The WIAA says it hasn’t turned a blind eye to recruiting and other alleged violations in high-school sports. It just has no authority to investigate it, WIAA executive director Mike Colbrese says. But in these days of super teams and high-school free agency, that could change.

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Washington had never seen anything like the 2016-17 Nathan Hale boys basketball team.

It’s been a year since the Raiders wrapped up their 29-0 season with the Class 3A state title, a season that also saw them win a consensus national championship.

Brandon Roy famously took his first high-school coaching job at the school that hadn’t seen success in a generation and had gone 3-18 the previous season. But thanks to seven transfers, including the top high-school player in the nation in Michael Porter Jr., Hale became a team that fascinated fans across the nation.

Big changes could be coming to WIAA

On Sunday, the WIAA’s Executive Board voted unanimously to allow a group called the Governance Committee, which is in its second year working on ways to change the structure of the WIAA, to continue its mission.

Though no specifics have been decided, the group is working on several ideas that could shake up the state’s high-school-sports scene.

“Ultimately, it’s so we can be more responsive to our member schools and the kids participating,” said Tim Thomsen, who is the Sumner School District athletic director and a member of the Executive Board and Governance Comittee.

Among the ideas the group is considering:

• Bringing the state’s nine districts under WIAA control in an effort to bring more consistency.

• Getting rid of district tournaments as state qualifiers in favor of sectional tournaments that guarantee 50 percent of the state’s schools a spot in the postseason.

• Changing the state’s classification structure, possibly bringing a return to the classifications based on a fixed ladder (for example, Class 4A would be made only of schools with enrollments of 1,350 students and above) rather than each class be formed by percentage of schools in the state.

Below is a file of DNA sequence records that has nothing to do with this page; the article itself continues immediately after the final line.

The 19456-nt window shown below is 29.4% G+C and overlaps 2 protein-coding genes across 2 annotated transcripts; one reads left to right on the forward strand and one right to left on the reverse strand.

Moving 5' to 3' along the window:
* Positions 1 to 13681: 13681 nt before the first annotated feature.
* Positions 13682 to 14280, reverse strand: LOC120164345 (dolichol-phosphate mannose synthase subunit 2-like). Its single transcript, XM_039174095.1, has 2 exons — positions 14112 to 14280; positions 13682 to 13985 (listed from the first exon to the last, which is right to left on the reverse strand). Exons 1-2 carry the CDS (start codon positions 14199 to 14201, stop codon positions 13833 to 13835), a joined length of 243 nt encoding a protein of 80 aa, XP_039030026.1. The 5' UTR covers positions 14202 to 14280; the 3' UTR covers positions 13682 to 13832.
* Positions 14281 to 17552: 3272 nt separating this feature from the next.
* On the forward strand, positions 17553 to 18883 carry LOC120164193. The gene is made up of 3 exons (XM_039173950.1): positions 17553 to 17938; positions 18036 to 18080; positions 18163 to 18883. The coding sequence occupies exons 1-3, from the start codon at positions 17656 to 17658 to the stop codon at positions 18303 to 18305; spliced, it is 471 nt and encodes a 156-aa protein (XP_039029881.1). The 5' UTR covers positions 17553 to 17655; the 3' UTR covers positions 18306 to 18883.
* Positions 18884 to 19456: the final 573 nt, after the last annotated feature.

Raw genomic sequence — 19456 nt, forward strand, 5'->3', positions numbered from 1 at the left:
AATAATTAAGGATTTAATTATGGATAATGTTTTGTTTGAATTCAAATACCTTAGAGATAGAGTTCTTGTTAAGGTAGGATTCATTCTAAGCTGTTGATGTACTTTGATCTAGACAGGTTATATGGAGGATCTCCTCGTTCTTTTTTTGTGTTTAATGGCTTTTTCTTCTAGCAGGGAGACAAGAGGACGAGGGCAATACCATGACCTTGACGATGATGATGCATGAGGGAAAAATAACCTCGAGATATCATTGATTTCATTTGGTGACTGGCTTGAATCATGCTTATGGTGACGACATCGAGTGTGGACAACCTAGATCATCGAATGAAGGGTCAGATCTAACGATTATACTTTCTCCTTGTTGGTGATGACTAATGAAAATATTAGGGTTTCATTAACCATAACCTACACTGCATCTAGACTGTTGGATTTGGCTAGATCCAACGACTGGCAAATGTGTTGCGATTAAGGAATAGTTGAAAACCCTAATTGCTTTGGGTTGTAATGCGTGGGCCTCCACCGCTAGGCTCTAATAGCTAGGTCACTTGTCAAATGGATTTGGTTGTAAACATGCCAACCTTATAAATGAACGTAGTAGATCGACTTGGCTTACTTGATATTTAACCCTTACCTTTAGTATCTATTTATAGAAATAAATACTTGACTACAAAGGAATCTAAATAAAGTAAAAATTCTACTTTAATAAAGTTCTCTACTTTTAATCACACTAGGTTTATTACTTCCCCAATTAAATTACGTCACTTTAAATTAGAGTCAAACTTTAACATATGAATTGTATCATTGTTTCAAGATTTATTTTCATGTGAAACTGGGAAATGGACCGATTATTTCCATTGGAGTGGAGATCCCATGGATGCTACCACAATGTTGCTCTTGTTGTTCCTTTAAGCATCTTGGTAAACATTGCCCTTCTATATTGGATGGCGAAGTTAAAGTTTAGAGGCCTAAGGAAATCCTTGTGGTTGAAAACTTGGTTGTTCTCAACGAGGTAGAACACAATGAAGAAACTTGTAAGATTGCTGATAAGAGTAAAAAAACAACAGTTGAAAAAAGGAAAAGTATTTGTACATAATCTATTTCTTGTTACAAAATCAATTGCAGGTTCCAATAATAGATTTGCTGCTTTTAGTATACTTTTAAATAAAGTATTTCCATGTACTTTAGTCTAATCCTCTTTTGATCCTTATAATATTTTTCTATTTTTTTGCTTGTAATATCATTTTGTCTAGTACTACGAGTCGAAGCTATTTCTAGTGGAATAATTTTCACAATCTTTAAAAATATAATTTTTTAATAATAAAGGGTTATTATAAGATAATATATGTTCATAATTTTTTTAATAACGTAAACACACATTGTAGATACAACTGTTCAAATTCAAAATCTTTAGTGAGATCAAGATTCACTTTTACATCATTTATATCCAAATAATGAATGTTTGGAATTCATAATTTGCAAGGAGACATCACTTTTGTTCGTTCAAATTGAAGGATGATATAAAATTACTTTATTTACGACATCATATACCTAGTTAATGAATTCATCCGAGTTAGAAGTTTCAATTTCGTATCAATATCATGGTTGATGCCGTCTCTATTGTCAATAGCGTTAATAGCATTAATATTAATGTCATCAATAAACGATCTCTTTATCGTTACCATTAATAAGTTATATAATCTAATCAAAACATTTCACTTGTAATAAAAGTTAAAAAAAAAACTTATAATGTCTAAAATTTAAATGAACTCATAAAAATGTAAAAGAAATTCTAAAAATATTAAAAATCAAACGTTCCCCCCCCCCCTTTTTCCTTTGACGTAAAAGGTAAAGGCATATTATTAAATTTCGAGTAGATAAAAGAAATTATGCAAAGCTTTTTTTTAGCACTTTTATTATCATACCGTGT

• Changing how big the field is for a state tournament based on how many schools are in the classification it serves.

• Create something that Thomsen called a “judicial branch,” possibly made up of people outside the WIAA, to provide oversight and would have the ability to do investigations.

The committee will spend the next three months fleshing out these ideas and will report to Executive Board on June 18.

Nathan Joyce

But not everybody was happy for the Raiders.

There was plenty of outcry on social media and discussion in gyms from people making charges of illegal recruiting. Why else would so many great players congregate at such a downtrodden program, they’d ask? Could it really be just the draw of playing for Roy, a former NBA player? Clearly, this would have to be investigated, they’d demand.

The whole thing was finally put to rest when the investigation by the Washington Interscholastic Activities Association, the state’s governing body of high-school sports, showed …

Yeah, that didn’t happen. There was no investigation. There was nothing to satisfy those convinced of wrongdoing (and Roy and Nathan Hale have maintained there was nothing improper).

The WIAA would have you know it didn’t just turn a blind eye. It just has no authority to investigate it.

“We’re a member-driven organization,” WIAA executive director Mike Colbrese said. “Washington is a very grass-roots state. We believe in local control. The association is no different than that.”